Pioneers of Surgery

Ever wondered just how modern medicine got to where it is today? This generation of miracle makers was preceded by those who dared. Furthering technologies that make today's work possible wasn't always easy and this series pays tribute to those who made modern science evolve.

surgery

CHLOROFORM: AN INSTANT HIT

Before the discovery of chloroform and ether, early anesthetics included alcohol and opium. In fact it has been suggested that Greeks and Romans used opium as painkillers for operations, while cannabis was known to be used in the Middle Ages. Chloroform gave surgery a new lease of life, allowing surgeons more time to work. Discovered in the 1830's, chloroform was an immediate success: sweet, pleasant and not as flammable as other anesthetics. It was first used in an obstetric case on November 8, 1847 in Edinburgh. It's potency knocked out patients to such an extent one 12 year old girl simply remarked "Oh! Is it off?" when she saw her leg has been amputated. And it was even good enough for Queen Victoria's labour!

A HISTORY OF BLOOD TRANSFUSIONS

The first blood transfusion recorded back in 1492 on Pope Innocent VIII didn't work out quite as planned. Following an apoplectic stroke, his physician performed a transfusion, but crude methods lead to his death. By 1665 the first successful dog to dog transfusions were conducted, but it wasn't until 1818 that James Blundell, a British obstetrician conducted the first successful human blood transfusion from husband to wife. Only in 1901 did Karl Landsteiner, who later received a Nobel Prize for his work, discover the individual blood types splitting them into groups: A, B and O, finally explaining the why and how of successful blood transfusions.

BROKEN HEARTS NEED FIXING

The first insights into heart surgery came in the wake of the World War II when, Dr. Dwight Harken, a U.S. Army surgeon looked at ways to remove shrapnel fragments in soldiers' hearts. Experimenting with animals first, Harken aimed to develop a technique that would enable him to get into the wall of a beating heart, and remove shrapnel with his fingers. After testing methods on three groups of 14 animals, he felt ready to try it on humans. Amazingly, all his patients survived, thus showing that human hearts could indeed be operated on 'live'.

HIBERNATING HEARTS

By 1952, Dr. Walton Lillehei and Dr. John Lewis, two University of Minnesota surgeons, carried out the first successful open heart surgery on a five-year-old girl who had been suffering from a hole in the heart since birth. After dropping her body temperature, the team had ten minutes to work while the heart pump dramatically slowed. Shutting the heart's inflow of blood to empty it out, the doctors cut into the heart, sewed up the whole and brought the body's temperature back up. The operation gave the girl a new lease of life.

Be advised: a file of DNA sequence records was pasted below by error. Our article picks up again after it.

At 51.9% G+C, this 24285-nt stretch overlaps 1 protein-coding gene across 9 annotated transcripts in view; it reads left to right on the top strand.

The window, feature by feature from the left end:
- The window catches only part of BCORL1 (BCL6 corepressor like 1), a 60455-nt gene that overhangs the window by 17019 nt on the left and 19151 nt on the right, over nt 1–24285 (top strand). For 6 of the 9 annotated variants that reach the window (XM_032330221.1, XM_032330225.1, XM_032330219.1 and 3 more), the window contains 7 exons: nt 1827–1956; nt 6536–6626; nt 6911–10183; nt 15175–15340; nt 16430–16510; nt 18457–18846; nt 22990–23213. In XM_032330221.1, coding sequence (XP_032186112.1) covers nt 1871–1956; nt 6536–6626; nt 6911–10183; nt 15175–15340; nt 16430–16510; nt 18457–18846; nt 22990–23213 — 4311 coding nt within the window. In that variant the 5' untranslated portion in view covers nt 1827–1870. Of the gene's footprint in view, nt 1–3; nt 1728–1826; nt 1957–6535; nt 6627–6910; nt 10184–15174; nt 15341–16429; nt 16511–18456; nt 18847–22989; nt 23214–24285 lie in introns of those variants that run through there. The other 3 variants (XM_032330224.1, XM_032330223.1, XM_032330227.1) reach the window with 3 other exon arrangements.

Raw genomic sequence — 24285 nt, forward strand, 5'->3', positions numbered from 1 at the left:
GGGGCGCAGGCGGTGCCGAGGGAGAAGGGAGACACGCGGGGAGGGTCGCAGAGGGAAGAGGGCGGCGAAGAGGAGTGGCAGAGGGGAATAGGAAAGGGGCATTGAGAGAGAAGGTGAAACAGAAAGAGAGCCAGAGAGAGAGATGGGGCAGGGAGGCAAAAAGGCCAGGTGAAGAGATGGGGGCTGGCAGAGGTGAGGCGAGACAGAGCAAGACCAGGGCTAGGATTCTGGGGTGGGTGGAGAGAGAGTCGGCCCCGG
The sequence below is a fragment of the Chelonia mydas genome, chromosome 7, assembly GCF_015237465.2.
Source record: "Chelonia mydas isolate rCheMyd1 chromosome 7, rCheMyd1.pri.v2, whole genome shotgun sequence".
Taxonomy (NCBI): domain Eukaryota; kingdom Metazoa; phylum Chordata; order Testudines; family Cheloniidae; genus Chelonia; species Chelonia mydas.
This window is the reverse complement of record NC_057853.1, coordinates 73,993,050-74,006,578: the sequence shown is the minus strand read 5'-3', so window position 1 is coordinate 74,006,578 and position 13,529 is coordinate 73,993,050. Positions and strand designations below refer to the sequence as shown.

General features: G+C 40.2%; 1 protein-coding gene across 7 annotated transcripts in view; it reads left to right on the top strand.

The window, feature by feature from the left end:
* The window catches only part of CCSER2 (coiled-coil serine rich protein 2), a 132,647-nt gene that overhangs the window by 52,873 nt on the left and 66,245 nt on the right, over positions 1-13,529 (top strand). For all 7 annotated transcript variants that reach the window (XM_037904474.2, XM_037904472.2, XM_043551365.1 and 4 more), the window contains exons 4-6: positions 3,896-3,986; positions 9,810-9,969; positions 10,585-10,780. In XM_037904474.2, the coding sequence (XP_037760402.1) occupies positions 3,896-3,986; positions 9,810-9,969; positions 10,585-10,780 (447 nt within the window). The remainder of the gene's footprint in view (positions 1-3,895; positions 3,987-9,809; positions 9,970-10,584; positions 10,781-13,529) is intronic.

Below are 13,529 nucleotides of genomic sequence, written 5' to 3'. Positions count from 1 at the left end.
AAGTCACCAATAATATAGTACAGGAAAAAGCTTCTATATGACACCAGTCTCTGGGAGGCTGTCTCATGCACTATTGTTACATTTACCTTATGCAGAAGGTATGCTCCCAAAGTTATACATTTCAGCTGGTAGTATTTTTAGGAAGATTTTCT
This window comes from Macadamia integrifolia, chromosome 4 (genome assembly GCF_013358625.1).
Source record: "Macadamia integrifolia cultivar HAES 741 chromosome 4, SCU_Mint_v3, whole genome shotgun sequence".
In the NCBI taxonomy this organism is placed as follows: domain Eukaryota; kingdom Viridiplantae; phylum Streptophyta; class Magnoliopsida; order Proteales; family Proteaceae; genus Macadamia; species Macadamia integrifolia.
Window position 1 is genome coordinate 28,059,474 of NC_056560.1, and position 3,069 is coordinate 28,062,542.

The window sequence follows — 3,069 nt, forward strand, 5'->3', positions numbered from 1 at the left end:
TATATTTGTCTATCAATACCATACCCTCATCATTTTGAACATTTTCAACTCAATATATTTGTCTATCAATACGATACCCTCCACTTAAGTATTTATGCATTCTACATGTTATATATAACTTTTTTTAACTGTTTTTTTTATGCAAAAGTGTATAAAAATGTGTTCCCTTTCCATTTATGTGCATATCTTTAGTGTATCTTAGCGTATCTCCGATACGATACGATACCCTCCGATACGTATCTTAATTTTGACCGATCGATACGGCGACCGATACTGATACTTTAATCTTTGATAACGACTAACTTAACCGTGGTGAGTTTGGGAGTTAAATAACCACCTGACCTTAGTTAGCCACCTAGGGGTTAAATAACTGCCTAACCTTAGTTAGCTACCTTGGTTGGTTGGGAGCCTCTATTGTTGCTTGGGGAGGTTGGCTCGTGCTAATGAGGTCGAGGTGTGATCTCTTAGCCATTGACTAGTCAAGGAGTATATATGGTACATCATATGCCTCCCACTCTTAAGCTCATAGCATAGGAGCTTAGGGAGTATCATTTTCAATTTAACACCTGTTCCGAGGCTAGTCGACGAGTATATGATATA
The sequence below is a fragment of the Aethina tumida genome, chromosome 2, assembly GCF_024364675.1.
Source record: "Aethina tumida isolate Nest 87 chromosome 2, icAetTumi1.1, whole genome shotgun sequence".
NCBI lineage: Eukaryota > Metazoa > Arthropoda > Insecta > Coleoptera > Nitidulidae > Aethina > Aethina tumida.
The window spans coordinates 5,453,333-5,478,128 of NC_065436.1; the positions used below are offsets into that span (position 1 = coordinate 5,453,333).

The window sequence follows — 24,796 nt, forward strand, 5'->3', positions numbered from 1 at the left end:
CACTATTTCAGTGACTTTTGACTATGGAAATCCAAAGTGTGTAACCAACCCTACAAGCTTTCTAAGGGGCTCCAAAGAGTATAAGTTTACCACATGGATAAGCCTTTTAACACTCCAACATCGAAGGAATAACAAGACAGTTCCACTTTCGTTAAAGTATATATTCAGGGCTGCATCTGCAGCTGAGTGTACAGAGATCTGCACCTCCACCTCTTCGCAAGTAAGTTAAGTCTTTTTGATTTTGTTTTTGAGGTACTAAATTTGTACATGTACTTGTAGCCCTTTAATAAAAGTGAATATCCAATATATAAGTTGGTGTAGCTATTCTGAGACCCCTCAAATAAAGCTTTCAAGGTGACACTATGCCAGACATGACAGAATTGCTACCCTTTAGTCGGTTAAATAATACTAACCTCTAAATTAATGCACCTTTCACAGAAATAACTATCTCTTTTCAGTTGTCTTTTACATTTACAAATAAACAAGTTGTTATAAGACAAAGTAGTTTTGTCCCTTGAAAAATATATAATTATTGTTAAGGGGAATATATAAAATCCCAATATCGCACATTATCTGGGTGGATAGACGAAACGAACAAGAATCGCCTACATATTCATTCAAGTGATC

MR WASHKANSKY TRIES OUT A NEW HEART

The first heart transplant operation was performed on December 3, 1967 at the Groote Schuur Hospital, Cape Town, South Africa on Mr Louis Washkansky, aged 55 who received the heart of a 23-year-old woman killed in a car accident. The surgeon who performed the operation, Christiaan Barnard, a surgical pioneer changed medical history overnight. "On Saturday, I was a surgeon in South Africa, very little known. On Monday, I was world renowned." But eighteen days later, Mr Washkansky's body rejected the organ and he died of pneumonia.

THE YOUNGEST PATIENT TO RECEIVE A NEW HEART

Since then, medicine has moved forward, even attempting a transplant on a newborn baby. In 1996, at the Jackson Children's Hospital in Miami, Florida, baby Cheyenne Pyle was born with hypoplastic left heart syndrome. The condition stopped her heart from pumping blood around her body. Despite receiving a tiny donor heart the infant did not survive the transplant.

GIVING LIFE

Did you know that in the UK today over 6,000 people are awaiting organ transplants? Most are waiting for vital organs such as kidneys, hearts, lungs and livers. However, less than 3,000 transplants are performed every year, which means one in ten patients awaiting transplants will die while on the waiting list. In 2003 alone, 400 people died while waiting. You can donate 25 different organs and tissues: everything from kidneys, pancreas, intestine, liver, lungs and heart to bone and cartilage, bone marrow and corneas. However, doctors can't take organs without the donor's family's consent. And then only when the donor is officially brain dead after the blood supply has been cut off. http://www.uktransplant.org.uk